The problem is anyone can post anything on the internet ( which is a good thing, the more the merrier), but everything has to be read with some skepticism. You learn to find reliable sources over time, but still eventually get burned every now and then. If im ever trying anything new, I try to find multiple sources, compare them to see if they are basically saying the same thing. Once it passes that test, use my past experiences , common sense and knowledge to hopefully make a good judgment prior to waiting time and money on something that will not be very good. My wife is always sending me recipes to proof read, prior to making. She doesnt have the ability to judge a recipe by just reading it. I do, but still mess up every now and then. I do like seeing pics and / or videos just to get a better idea of the way things are being cut up, a general idea of the "medium sized" onion or tomato they are using ( as my medium isn't always their medium). How 'browned ' something should be ( according to their recipe). Many times, a poorly written recipe doest do a good job of describing important details, and thats where videos and pics come into play.
 
I was going to say, I have no hesitations about doing a Chef John recipe. The only ones I wouldn't do are the ones I already know I wouldn't like. And the nice thing about his videos is he often tells you why you're doing something, not just what to do.
One of the most important things... why
I think in the past I've made a couple of recipes that didn't really turn out the way I thought they would. But most of the time I won't use anyone else's recipes (on Youtube or otherwise) unless I feel the ingredients will all work together. I can usually tell, just by seeing the ingredients going in and how the recipe is constructed, that it's going to be a bummer.
I'm getting better at it but really really slow and many times it is just the main ingredient that attracts me and 'being different' from most ways of doing it.
I'm certainly not adept at translating into something viable.
I try to stick to the recipe (for the most part) - whcih is why I must trust them.

Edit: yes, agreed dr morbius, quite a few good bloggers post on youtube.
 
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I might look around the internet when I either don't know how to use an ingredient or if I lack inspiration.
I tend to prefer written content though. Again unless I am not familiar with a certain technique.

There are some very nice sites, but also a lot of people copying and pasting the same recipe and a lot of rubbish

What type of food do you really like @georgevan ?
I'm sure people here can help with finding good sites and helping with the recipes.

I mainly cook SE Asian. Not sure if that's to your liking?
I like anything that tastes good. I found a recipe for pepper steak on ytube and it was great. I am realizing that south east Asian recipes are mostly in the sauces that makes them taste good. I don't care for any recipe that is heavy on the tomatoes.
 
as one gains experience in "cooking" one tends to recognize - - - "OMG that's too much xxxxx!"

I'd venture to say 80%+ of "recipes" posted are not precisely tested/described.
somebody cooked something and then posted a bunch of 'estimated' quantities/amounts . . . and when followed to the imaginary amounts . . . does not work.
 
I've had personal experiences with both a DIY meal delivery plan and a food blog. Both have their recipes go through multiple ' recipe testers' to work out the bugs prior to being published or distributed . I think most professional sources of recipes do something like this. That being said, you tube and other platforms are like the Wild West where anyone can post anything. Need to take things with a grain of salt and skepticism unless coming from a known, reliable source. I 've learned some great recipes , techniques ... from unknowns, and have seen some really crappy things too. In time you get the skill of being able to judge a recipe before actually trying it. And even then, you still get burned every now and then. I remember when I started cooking, I used to watch the PBS cooking shows. The guy was cooking a vegetarian dish, and back then, it wasn't so common for a cooking show to do vegetarian things. Got my pen and paper out and copied down the recipe ( no internet back then). It looked pretty good, but had like 30 + ingredients ( no exaggeration). I went to the market, got everything needed and started preparing dish. When I got halfway through, I realized it was a lost cause. I knew it was going to be horrible, but no way to turn around or salvage the dish. I completed it, took one taste, and into the trash it went. I wish I had that skill back then.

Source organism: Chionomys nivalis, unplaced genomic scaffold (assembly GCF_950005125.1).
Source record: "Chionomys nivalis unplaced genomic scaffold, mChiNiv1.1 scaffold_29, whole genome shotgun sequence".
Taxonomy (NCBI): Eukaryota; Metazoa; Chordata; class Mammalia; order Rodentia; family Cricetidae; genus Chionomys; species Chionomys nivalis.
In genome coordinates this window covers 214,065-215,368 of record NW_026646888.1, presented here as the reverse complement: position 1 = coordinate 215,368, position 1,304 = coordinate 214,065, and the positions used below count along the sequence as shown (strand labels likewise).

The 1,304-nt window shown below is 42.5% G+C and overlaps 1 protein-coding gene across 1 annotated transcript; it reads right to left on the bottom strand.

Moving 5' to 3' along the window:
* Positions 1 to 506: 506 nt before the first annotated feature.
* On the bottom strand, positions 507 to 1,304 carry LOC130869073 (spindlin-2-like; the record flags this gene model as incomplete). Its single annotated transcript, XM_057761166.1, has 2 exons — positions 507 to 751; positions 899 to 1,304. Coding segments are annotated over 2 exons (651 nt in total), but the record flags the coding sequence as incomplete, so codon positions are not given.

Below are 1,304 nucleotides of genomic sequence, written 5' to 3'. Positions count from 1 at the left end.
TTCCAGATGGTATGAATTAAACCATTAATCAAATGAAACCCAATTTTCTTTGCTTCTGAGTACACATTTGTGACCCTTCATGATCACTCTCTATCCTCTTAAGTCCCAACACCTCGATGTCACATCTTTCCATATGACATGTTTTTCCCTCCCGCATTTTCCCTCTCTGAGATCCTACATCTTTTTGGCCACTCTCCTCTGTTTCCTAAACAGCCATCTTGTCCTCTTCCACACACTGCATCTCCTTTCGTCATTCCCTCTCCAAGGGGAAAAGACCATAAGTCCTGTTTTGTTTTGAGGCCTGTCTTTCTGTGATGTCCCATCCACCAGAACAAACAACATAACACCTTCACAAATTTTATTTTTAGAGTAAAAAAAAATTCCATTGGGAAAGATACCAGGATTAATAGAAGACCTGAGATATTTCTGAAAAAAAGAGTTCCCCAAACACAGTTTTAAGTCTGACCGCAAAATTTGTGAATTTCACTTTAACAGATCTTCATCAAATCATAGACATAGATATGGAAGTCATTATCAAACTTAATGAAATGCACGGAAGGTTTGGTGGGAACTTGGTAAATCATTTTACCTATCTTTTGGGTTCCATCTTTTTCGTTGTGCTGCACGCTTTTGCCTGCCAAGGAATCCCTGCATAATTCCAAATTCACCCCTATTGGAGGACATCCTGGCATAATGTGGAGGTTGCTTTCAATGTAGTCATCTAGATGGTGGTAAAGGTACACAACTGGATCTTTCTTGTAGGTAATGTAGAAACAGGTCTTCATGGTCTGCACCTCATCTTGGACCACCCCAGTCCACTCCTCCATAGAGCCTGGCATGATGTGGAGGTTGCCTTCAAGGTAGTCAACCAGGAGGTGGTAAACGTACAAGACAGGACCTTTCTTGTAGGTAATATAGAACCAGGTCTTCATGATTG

There are a couple of things you can do to protect yourself from bad recipes. The first is easy, visit only trusted sites. Friends and experience tell you which ones those are. The second is to use your own cooking knowledge/experience to recognize good recipes.

I mostly use recipes for ideas of new dishes. Then, as I make a dish I try to judge what's right in quantities and combinations to make the recipe.
 
As a newbie in the kitchen, I stumbled upon this thread and found it super insightful! Thanks for the heads-up on the potential pitfalls of YouTube recipes. It's like navigating a culinary minefield! Personally, I've had mixed experiences with online recipes. While some have been absolute gems, others turned out to be total flops. It's like rolling the dice every time you hit that play button! One thing's for sure, though: it's all part of the cooking adventure!
 
By the way, has anyone tried using recipe apps or websites like getlikes com/ I'm curious to hear your thoughts on those!